(PhysOrg.com) -- Modern military uniforms for servicemen from some countries such as those that serve Great Britain have evolved to the point that batteries and cables are needed for electronic devices that are carried; the problem with that of course is that cables are unwieldy and batteries are bulky, not to mention heavy. Both tend to get in the way of mobility, which is rather crucial for a soldier in battlefield conditions. To get rid of the cables, a company called Intelligent Textiles has come up with a type of yarn that can conduct electricity, which can be woven directly into the fabric of the uniform. And because they allow the uniform itself to become one large conductive unit, the need for multiple batteries can be eliminated as well.
The result, the company says in a recent demo of its products for Britain’s Centre for Defence Enterprise (CDE), is a line of “e-textiles.” Besides the obvious problems with cables and batteries, a spokesman for the company said, there are issues with cables breaking. When that happens, equipment becomes useless. E-textiles on the other hand, because they have conductive material throughout the garment, don’t suffer from that problem because power can be routed through multiple channels. Thus if a portion of the material is cut or torn, power can still get to all of the pieces of equipment. And, for that same reason, the number of batteries can be cut down to just one, which means only one charge is necessary to run all of the equipment, and that battery can then be placed on the body where it will produce the least amount of stress.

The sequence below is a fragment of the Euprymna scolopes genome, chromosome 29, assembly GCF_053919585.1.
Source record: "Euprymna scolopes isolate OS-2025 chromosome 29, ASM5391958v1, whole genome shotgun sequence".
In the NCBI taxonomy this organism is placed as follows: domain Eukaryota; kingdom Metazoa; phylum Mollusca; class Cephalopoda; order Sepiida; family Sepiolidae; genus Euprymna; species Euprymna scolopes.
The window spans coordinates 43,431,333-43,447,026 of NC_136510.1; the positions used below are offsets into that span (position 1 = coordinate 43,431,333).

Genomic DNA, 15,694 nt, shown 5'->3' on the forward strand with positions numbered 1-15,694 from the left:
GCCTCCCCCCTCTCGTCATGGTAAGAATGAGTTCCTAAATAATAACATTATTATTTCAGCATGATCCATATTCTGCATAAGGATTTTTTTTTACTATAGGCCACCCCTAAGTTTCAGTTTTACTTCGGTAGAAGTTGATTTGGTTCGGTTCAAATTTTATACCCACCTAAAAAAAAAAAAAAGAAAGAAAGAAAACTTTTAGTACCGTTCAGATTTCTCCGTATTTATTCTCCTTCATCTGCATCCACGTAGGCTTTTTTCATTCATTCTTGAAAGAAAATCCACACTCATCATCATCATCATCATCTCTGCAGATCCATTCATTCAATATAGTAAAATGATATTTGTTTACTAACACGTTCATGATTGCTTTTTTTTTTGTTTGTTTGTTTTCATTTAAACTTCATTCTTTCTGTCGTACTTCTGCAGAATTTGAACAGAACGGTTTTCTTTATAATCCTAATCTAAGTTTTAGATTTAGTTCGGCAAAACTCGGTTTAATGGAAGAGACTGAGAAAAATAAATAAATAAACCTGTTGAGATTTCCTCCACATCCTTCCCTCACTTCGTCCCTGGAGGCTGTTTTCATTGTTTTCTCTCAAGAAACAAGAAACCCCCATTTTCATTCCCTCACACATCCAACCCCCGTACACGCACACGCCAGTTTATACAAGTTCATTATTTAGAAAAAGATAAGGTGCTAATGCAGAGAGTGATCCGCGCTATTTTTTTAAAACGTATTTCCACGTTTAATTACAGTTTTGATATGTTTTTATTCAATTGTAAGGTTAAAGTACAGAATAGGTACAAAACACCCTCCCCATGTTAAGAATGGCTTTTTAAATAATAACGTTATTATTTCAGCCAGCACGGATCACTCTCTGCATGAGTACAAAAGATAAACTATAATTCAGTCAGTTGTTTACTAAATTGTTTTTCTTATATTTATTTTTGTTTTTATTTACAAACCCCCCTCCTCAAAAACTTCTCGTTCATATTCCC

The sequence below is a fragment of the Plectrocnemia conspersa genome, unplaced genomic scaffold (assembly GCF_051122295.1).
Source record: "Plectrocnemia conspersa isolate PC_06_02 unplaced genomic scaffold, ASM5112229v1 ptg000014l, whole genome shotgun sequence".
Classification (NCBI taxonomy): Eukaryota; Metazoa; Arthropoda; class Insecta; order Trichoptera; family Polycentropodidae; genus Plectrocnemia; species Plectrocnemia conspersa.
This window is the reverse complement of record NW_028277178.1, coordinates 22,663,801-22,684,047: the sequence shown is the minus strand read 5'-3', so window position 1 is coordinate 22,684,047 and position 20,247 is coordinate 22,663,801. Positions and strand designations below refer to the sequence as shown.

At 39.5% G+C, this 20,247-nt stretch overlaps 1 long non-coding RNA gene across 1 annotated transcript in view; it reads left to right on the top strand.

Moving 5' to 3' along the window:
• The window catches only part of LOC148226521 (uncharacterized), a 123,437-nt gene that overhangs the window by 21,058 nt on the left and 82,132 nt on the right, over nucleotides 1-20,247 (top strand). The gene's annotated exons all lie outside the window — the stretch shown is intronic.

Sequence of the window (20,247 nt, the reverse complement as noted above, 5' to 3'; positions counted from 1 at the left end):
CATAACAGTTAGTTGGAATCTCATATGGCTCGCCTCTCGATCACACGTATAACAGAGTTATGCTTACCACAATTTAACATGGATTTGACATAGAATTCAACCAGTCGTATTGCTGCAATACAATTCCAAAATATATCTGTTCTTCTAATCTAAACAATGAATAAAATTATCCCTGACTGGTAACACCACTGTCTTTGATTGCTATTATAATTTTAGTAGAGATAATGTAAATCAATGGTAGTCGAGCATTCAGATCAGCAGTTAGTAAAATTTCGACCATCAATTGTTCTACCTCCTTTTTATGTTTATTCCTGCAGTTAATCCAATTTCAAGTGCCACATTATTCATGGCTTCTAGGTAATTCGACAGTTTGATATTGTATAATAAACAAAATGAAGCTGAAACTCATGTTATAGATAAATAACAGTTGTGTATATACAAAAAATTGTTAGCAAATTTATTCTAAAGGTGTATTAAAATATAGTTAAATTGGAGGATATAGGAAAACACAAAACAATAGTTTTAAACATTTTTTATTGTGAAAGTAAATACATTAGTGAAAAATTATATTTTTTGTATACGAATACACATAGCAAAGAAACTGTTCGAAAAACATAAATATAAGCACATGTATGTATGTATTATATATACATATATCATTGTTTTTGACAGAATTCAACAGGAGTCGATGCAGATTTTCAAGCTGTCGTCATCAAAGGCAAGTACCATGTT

The company says it has found a way to weave the conductive yarn into virtually all parts of the uniform: vest, shirt, backpack, helmet, even gloves or the interactive parts of weapons. Different pieces of the uniform can then be connected via plug-and-play connections when the soldier dresses for battle, though the company admits the connectors being used in the demo may have to be changed to prevent corrosion or rust. They say they are currently also working on a keyboard that can also be integrated into a uniform to allow for interaction with a small computer that will also be carried as part of the uniform.
Field trials are scheduled for next month and uniforms made with e-textiles are expected to begin being worn by actual soldiers over the next two years.
Up next will likely be separate channels woven into the uniform to carry data signals, allowing different pieces of equipment to communicate, making the uniform a central part of a system of components.
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